The Objective of Seminaries and Institutes of Religion states:
“Our purpose is to help youth and young adults understand and rely on the teachings and Atonement of Jesus Christ, qualify for the blessings of the temple, and prepare themselves, their families, and others for eternal life with their Father in Heaven.”
To achieve our purpose, we teach students the doctrines and principles of the gospel as found in the scriptures and the words of the prophets. These doctrines and principles are taught in a way that leads to understanding and edification. We help students fulfill their role in the learning process and prepare them to teach the gospel to others.
To help accomplish these aims, you and the students you teach are encouraged to incorporate the following Fundamentals of Gospel Teaching and Learning as you study the scriptures together:
Teach and learn by the Spirit.
Cultivate a learning environment of love, respect, and purpose.
Study the scriptures daily, and read the text for the course. (Charts for tracking scripture reading can be found in the appendix at the end of this manual, on LDS.org, and on store.lds.org [item no. 10494].)
Understand the context and content of the scriptures and the words of the prophets.
Identify, understand, feel the truth and importance of, and apply gospel doctrines and principles.
Explain, share, and testify of gospel doctrines and principles.
Master key scripture passages and the Basic Doctrines.
This teacher manual has been prepared to help you be successful in accomplishing these aims.
The First Presidency has called upon parents, teachers, and leaders to “help youth learn the gospel by their own study and faith, to discover the truthfulness of the gospel for themselves, and to strengthen their families and others by sharing their experiences, insights, and testimony.” Doing so will help them follow the path that “will lead them to conversion” (Teaching the Gospel in the Savior’s Way , 2).
Under priesthood direction, the Young Men, Young Women, Sunday School, and Seminary organizations, working in a cooperative effort, have developed curriculum to help youth accomplish these aims. While each organization has a unique role in strengthening the youth, the central purpose of all youth curriculum is to lead the youth to the Savior and bring about their conversion to His gospel. The curriculum for each youth organization is designed to work in harmony with that of other youth organizations. For example:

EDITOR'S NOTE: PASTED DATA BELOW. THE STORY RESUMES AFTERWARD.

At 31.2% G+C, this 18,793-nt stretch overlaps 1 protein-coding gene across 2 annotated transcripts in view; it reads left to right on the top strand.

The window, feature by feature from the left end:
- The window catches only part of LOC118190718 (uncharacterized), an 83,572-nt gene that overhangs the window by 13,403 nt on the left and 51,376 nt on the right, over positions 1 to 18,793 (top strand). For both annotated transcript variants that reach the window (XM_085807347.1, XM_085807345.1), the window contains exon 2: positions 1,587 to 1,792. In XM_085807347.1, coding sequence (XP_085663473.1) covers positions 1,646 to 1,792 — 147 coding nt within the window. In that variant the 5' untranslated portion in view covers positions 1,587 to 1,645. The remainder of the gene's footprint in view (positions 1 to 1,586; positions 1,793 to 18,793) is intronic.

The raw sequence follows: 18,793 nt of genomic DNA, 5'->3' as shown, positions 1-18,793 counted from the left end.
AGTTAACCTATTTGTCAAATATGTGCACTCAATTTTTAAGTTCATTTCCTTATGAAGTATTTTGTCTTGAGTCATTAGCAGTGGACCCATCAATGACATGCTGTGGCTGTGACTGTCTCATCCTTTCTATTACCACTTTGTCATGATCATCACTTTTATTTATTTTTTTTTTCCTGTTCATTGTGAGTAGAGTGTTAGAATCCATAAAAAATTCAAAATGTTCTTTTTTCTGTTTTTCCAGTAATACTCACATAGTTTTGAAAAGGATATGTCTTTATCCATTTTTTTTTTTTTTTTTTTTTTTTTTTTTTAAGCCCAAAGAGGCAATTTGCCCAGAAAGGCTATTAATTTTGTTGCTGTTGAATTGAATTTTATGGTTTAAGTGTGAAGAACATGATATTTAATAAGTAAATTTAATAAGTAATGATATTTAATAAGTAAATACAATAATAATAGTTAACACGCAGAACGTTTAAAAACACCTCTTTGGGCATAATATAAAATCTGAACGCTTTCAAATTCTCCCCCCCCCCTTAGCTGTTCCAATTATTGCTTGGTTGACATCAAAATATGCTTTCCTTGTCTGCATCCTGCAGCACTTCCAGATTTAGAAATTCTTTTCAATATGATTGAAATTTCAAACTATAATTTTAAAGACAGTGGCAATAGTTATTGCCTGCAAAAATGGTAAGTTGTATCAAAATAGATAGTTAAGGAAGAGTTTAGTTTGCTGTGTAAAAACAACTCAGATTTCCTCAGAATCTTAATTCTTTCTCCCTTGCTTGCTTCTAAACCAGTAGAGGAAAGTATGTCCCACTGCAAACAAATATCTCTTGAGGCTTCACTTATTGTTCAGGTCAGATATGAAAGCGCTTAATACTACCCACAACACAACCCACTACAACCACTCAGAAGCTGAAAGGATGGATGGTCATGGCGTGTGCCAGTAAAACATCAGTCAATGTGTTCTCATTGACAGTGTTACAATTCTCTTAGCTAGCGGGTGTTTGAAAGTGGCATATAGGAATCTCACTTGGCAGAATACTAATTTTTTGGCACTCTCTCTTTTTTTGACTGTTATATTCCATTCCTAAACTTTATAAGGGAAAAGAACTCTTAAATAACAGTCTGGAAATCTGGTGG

“Teaching in the Savior’s Way” (a section published in both the seminary materials and the Sunday youth curriculum) was jointly developed by the youth organizations to help teachers, parents, and leaders learn about how the Savior taught (see Gospel Teaching and Learning: A Handbook for Teachers and Leaders in Seminaries and Institutes of Religion , v–vii; Teaching the Gospel in the Savior’s Way , 4–5). “Teaching in the Savior’s Way” explores how the Savior helped others internalize the sacred truths He taught by encouraging them to act in faith and take an active role in the learning process. These principles of gospel teaching and learning are incorporated into the curriculum for all youth organizations.
The curriculum for all youth organizations emphasizes the same fundamental doctrines. The Basic Doctrines emphasized in the seminary curriculum correspond to the Basic Doctrinal Principles taught in the youth curriculum. In Sunday classes, the youth curriculum focuses on one of these doctrines each month. In seminary, these doctrines are emphasized as youth study each of the standard works. This united effort helps to reinforce truths that the youth learn on Sundays with what they are learning in the seminary classroom and vice versa. Emphasizing these same core doctrines in all youth curriculum allows for a more seamless experience for youth, teachers, and parents.
The curriculum for each organization is designed to help the youth deepen their understanding and testimony of the gospel and learn how to teach it to others. To accomplish this, both the seminary materials and youth curriculum are aimed at helping the youth take a more active role as gospel learners, discover truths of the gospel for themselves, and explain, share, and testify of these truths to others.
Those who have been called to teach in Sunday School, Young Men, Young Women, or Seminary will likely see a consistency in the approach to gospel teaching and learning. Both the seminary materials and youth curriculum focus on helping the youth deepen their conversion. As a result of this shared objective, many of the training materials and media developed for teachers using the Sunday youth curriculum are shared by seminary and included on LDS.org.
Each youth organization has a unique role in helping the youth become converted to the gospel (see Teaching the Gospel in the Savior’s Way, 12–13). For example, the curriculum used in Sunday School, Young Men, and Young Women classes focuses on one basic doctrinal principle each month. In contrast, students in seminary learn doctrines and principles of the gospel as they study the standard works from beginning to end.